Teacher Practice

Categories of oral interaction classified in the analysis of lesson recordings, along with examples drawn from qualitative data are presented in Table 2. In coding teachers’ oral interactions, sensitivity to the teachers’ purpose in terms of what they wanted students to learn was required, and this was inferred from recordings, interviews and field notes. Applying two criteria (i) that students reported an oral interaction helped them learn and (ii) the interaction that met our definition of feedback: that it is useful information which supports learning, relates to learning goals, regarding aspects of one’s performance or understanding, and is used to improve the student’s learning of science. As a result, three types of oral interaction were identified as feedback in this study: namely discrepancy comments, sharing success criteria and open questions. As Table 4 shows, feedback interactions make up a minority of all teachers’ oral interactions.

Table 4 Frequency of all oral interactions across all teachers and lessons

Table 5 shows the distribution of these different interaction types across the ten case study teachers, presented in columns from the most common to the least common, and in rows from most feedback interactions to fewest. All teachers engaged in oral feedback practices. These constituted a minority of classroom oral interactions. Much teacher talk focused on telling, e.g. giving task instructions and describing or explaining content or asking closed questions in relation to this content. The types of oral interaction identified by students as helping them learn were discrepancy comments, comments on success criteria and open questions. These made up 3.3%, 5.8% and 12.3% respectively of all teacher talk across these classes. There was considerable diversity amongst teachers. Eric, Garry and Dillon used oral feedback most frequently and were teachers who also held divergent conceptualisations of feedback. It is important to note that more feedback is not necessarily better. At high frequency levels, feedback can reduce effort on task, and thereby reduce task performance (Lam et al. 2011).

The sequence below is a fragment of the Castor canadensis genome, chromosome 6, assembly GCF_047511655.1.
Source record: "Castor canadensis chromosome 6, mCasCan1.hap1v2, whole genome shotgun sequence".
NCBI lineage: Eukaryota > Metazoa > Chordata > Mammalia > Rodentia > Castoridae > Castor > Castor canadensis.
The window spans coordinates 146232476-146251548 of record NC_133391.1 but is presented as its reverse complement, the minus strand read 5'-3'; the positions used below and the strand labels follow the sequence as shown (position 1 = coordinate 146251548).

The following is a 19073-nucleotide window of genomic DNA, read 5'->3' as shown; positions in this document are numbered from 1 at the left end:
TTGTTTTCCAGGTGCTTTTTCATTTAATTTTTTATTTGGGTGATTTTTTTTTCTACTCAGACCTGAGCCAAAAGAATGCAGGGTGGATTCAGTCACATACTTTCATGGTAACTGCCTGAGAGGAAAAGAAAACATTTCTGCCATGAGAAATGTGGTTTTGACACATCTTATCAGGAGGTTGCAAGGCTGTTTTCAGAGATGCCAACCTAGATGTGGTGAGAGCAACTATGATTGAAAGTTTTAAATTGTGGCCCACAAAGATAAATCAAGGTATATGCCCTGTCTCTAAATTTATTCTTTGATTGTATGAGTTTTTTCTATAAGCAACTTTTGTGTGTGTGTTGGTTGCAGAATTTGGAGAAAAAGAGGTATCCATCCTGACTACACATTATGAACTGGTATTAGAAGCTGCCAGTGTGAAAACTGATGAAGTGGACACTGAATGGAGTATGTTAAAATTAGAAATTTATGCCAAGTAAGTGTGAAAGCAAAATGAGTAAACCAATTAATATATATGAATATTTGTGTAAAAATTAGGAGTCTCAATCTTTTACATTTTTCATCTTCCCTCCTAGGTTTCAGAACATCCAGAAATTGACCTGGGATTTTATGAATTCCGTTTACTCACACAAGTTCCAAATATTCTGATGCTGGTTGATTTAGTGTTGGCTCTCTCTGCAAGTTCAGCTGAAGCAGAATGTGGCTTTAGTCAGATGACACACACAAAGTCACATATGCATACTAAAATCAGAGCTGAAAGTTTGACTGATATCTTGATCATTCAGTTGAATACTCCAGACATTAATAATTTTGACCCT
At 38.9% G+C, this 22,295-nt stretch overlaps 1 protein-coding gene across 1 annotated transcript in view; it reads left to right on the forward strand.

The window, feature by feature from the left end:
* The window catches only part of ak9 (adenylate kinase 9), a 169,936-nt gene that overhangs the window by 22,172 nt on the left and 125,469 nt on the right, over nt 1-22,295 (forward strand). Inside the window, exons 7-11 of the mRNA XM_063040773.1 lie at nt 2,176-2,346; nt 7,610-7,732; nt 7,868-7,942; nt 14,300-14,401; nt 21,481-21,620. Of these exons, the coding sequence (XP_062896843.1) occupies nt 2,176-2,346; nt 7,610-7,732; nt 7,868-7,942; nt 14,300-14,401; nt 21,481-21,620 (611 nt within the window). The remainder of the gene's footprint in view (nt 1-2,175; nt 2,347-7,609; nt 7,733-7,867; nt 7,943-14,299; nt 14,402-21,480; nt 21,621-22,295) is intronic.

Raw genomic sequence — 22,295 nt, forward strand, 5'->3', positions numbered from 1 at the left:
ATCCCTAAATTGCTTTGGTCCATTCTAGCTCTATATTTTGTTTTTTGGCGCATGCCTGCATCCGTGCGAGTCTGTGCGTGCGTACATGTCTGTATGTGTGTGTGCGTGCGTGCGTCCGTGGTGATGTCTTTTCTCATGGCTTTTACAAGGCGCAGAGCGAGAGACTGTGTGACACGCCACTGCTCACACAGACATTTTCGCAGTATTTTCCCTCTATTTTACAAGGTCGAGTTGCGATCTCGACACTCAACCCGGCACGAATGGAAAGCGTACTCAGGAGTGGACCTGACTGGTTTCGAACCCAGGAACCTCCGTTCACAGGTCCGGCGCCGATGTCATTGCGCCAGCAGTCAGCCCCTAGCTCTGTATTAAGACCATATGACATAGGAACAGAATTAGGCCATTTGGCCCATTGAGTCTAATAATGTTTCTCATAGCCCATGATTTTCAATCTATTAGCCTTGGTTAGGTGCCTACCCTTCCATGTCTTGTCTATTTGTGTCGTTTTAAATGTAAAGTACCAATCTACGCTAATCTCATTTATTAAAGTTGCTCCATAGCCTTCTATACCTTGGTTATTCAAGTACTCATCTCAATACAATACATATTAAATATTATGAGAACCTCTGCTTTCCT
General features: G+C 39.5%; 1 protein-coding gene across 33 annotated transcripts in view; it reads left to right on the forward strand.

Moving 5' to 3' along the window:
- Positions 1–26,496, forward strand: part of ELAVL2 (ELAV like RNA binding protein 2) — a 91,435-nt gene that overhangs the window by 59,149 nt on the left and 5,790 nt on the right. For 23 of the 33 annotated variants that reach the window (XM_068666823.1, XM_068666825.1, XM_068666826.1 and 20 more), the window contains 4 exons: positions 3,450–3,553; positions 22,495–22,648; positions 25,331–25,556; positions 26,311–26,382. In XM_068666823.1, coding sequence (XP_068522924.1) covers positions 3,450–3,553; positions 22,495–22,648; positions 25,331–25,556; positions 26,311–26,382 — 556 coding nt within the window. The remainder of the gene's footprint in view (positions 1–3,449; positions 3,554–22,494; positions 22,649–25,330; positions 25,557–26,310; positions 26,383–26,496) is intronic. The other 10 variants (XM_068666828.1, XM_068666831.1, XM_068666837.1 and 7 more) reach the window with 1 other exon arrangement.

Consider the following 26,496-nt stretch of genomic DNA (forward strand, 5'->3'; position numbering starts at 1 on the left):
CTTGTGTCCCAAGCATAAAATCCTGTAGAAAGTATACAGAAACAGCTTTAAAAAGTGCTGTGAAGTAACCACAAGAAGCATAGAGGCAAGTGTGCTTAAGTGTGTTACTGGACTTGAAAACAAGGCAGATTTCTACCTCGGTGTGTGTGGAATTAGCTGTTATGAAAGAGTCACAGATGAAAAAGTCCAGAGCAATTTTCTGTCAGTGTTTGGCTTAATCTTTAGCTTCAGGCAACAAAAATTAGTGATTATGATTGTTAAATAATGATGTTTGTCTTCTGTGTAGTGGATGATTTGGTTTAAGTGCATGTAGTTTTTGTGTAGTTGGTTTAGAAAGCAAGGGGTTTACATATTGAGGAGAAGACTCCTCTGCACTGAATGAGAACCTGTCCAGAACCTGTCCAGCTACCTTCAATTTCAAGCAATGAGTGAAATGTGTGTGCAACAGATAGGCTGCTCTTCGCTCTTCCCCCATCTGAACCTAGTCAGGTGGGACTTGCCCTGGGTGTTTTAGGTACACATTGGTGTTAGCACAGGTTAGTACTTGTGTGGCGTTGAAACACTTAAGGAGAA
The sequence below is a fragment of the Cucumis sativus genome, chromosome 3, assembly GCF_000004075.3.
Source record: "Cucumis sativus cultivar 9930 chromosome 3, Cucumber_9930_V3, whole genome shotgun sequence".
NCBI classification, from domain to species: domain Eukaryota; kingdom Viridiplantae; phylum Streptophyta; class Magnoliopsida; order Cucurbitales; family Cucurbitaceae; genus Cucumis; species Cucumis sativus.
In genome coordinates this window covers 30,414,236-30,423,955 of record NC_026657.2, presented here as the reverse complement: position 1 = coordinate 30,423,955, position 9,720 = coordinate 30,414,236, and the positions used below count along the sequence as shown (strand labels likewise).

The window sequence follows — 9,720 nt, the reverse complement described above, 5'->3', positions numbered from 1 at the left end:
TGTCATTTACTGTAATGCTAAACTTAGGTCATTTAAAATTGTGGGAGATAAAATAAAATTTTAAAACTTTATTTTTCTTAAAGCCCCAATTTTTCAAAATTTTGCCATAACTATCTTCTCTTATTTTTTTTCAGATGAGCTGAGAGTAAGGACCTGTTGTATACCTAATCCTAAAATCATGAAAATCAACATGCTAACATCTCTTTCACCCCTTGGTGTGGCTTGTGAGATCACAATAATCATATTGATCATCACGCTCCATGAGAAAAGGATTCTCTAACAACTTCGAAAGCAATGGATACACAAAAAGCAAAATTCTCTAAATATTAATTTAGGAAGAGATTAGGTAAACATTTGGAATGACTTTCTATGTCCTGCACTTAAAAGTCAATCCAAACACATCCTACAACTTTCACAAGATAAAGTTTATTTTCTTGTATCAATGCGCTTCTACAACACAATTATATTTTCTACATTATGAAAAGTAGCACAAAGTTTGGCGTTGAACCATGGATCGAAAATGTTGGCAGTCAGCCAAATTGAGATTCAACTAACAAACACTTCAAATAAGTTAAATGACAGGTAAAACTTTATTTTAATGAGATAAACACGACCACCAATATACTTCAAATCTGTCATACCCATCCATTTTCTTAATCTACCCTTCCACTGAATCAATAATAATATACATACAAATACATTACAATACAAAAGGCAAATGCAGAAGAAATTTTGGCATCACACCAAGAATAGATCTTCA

Table 5 Frequency of types of oral interaction for each teacher

Questioning constituted a major part of the oral interactions that occurred within the teachers’ lessons, and were the most frequently used oral feedback practice. However, only Eric and Garry asked more open than closed questions during their lessons. This aligns with previous research, that cognitively demanding questions that challenge students to think for themselves are scarcely used (Alexander 2014).

Although teachers did not mention success criteria, or indeed learning goals, in relation to their feedback practices, students reported that these comments helped them to learn, consistent with findings from higher education research (Rust et al. 2003). Teachers might consider their learning goals implicit, but our findings suggest a greater focus on sharing these might be helpful for students.

Discrepancy comments made up only 3.3% of all oral classroom interactions. For most teachers, this was the least common oral feedback practice. This is of interest as this was most frequently reported by the students as being helpful. Laboratory studies involving undergraduates have found that such comments improve student performance by helping students create more goals for themselves at a higher level of performance than they are working at (Nicklin and Williams 2011). If teachers could find a way of incorporating more discrepancy comments into their interactions, there is the possibility of making classroom talk more powerful for students.

Table 6 presents the contexts (whole class or individual/small group) when the three types of oral feedback interaction were used. Fifty-six percent of oral feedback interactions occurred in individual or small group contexts. Comments on the success criteria were seen more frequently in whole class interactions, whereas discrepancy discussions and open questions were observed more frequently in small group or individual interactions. Teachers perceived that they used feedback more in small group and individual interactions, but this was the case only for discrepancy feedback and open questions.

Table 6 Oral feedback in whole class and small group/individual situations

The finding that oral feedback constitutes less than one fifth of all oral interactions is important because whilst much teacher talk might support activities that help students learn, there are ways for teachers to make greater use of oral feedback interactions, even in whole class situations.